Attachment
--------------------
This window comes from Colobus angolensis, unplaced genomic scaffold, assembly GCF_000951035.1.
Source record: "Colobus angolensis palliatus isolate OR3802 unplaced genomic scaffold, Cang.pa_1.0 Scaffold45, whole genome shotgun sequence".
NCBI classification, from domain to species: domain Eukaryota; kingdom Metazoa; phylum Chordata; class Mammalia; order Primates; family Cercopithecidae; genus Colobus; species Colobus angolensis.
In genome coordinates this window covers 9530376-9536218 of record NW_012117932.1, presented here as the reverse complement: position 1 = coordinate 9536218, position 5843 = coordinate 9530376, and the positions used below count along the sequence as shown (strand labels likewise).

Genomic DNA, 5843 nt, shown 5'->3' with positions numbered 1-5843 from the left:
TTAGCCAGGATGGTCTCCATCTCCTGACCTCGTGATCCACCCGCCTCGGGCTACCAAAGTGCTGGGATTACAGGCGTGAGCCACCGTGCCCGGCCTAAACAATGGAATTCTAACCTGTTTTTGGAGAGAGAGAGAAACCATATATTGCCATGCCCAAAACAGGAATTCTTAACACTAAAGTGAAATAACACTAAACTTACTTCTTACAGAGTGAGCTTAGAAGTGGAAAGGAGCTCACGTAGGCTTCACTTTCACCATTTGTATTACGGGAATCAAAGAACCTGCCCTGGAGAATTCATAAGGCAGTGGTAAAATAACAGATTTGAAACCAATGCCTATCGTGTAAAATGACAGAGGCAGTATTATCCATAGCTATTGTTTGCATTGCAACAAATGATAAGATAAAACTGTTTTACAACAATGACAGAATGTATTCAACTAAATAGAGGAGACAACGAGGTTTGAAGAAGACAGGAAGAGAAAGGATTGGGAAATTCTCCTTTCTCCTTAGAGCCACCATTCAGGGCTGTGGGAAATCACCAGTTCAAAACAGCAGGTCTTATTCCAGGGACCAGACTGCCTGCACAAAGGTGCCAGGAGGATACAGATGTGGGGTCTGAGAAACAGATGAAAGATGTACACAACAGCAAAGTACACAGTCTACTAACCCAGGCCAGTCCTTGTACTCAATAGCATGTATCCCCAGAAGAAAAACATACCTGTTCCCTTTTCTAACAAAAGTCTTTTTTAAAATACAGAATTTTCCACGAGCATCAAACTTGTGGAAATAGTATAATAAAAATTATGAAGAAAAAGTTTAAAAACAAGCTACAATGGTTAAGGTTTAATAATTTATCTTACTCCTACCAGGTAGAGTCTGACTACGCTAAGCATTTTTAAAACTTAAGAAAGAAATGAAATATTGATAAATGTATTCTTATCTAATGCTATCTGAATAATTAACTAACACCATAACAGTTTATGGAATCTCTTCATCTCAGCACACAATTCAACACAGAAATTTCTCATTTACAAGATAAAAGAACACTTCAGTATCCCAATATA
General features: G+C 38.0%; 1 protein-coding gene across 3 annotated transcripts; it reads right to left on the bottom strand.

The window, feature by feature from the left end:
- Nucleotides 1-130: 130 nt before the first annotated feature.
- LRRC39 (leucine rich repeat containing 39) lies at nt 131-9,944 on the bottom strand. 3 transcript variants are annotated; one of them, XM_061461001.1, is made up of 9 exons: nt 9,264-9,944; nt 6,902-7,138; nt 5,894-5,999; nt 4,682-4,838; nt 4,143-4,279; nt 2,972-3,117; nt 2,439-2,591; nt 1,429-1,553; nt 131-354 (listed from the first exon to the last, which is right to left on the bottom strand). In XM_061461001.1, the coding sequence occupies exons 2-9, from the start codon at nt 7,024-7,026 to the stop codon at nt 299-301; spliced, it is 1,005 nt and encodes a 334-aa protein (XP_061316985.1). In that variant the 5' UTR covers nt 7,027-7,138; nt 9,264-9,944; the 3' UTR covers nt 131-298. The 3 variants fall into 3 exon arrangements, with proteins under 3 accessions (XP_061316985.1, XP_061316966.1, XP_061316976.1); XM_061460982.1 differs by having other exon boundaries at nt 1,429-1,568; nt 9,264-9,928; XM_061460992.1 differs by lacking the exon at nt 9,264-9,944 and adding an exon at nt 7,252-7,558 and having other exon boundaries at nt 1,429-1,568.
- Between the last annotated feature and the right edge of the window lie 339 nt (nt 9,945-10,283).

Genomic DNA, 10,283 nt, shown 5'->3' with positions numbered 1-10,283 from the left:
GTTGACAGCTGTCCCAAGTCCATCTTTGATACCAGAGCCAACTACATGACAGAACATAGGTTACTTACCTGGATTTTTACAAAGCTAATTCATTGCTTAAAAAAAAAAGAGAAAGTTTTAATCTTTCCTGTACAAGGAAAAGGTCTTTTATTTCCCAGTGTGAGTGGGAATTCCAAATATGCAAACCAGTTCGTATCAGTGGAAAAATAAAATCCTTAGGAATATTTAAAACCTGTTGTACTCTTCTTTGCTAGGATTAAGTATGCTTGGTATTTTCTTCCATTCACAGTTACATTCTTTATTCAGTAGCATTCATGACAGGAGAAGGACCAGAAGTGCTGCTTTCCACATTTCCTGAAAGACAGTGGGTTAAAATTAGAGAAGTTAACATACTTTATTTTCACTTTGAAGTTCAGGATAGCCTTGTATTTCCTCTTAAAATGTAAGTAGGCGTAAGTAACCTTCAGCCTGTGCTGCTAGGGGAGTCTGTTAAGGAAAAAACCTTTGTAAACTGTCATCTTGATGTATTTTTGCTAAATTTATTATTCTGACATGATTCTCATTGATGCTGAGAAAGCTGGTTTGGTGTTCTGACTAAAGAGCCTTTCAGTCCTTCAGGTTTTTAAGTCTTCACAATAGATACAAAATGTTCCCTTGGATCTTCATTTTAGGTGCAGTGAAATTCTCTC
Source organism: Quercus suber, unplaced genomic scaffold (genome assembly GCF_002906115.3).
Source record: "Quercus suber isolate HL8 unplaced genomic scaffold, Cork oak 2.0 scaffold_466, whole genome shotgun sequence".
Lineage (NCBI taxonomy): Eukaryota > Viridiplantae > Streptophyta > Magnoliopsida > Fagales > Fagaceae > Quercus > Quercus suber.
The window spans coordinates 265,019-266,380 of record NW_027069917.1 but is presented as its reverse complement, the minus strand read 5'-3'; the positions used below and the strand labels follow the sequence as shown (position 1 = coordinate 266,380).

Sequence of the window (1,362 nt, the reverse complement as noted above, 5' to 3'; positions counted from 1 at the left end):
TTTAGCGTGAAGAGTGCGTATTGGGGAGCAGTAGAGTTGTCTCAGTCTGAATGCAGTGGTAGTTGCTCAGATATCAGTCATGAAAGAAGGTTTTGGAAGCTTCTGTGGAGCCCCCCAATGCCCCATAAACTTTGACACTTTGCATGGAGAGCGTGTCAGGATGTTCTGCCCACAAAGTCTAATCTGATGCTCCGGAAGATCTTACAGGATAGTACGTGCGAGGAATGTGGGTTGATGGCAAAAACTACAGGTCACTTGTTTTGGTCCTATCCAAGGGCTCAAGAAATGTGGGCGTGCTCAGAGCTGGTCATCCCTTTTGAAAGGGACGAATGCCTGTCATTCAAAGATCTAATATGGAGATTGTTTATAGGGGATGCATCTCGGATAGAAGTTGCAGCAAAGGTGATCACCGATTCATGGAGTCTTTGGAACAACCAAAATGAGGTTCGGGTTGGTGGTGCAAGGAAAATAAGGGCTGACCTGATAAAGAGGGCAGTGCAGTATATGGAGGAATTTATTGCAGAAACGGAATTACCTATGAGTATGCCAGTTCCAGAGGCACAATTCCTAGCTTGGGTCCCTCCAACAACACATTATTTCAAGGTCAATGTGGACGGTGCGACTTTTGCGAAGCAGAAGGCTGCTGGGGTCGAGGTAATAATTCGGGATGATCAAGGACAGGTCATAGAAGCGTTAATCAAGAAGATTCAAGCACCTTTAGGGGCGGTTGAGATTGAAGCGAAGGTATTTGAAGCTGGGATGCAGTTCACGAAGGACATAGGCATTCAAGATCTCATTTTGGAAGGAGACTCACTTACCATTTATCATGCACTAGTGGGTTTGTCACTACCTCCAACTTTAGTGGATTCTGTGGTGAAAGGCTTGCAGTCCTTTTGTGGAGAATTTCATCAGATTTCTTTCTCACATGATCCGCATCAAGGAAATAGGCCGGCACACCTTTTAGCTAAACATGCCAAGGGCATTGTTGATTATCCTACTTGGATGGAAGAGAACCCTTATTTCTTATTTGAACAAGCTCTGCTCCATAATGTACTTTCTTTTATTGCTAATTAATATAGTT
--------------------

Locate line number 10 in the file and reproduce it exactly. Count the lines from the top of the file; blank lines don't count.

- LRRC39 (leucine rich repeat containing 39) lies at nt 131-9,944 on the bottom strand. 3 transcript variants are annotated; one of them, XM_061461001.1, is made up of 9 exons: nt 9,264-9,944; nt 6,902-7,138; nt 5,894-5,999; nt 4,682-4,838; nt 4,143-4,279; nt 2,972-3,117; nt 2,439-2,591; nt 1,429-1,553; nt 131-354 (listed from the first exon to the last, which is right to left on the bottom strand). In XM_061461001.1, the coding sequence occupies exons 2-9, from the start codon at nt 7,024-7,026 to the stop codon at nt 299-301; spliced, it is 1,005 nt and encodes a 334-aa protein (XP_061316985.1). In that variant the 5' UTR covers nt 7,027-7,138; nt 9,264-9,944; the 3' UTR covers nt 131-298. The 3 variants fall into 3 exon arrangements, with proteins under 3 accessions (XP_061316985.1, XP_061316966.1, XP_061316976.1); XM_061460982.1 differs by having other exon boundaries at nt 1,429-1,568; nt 9,264-9,928; XM_061460992.1 differs by lacking the exon at nt 9,264-9,944 and adding an exon at nt 7,252-7,558 and having other exon boundaries at nt 1,429-1,568.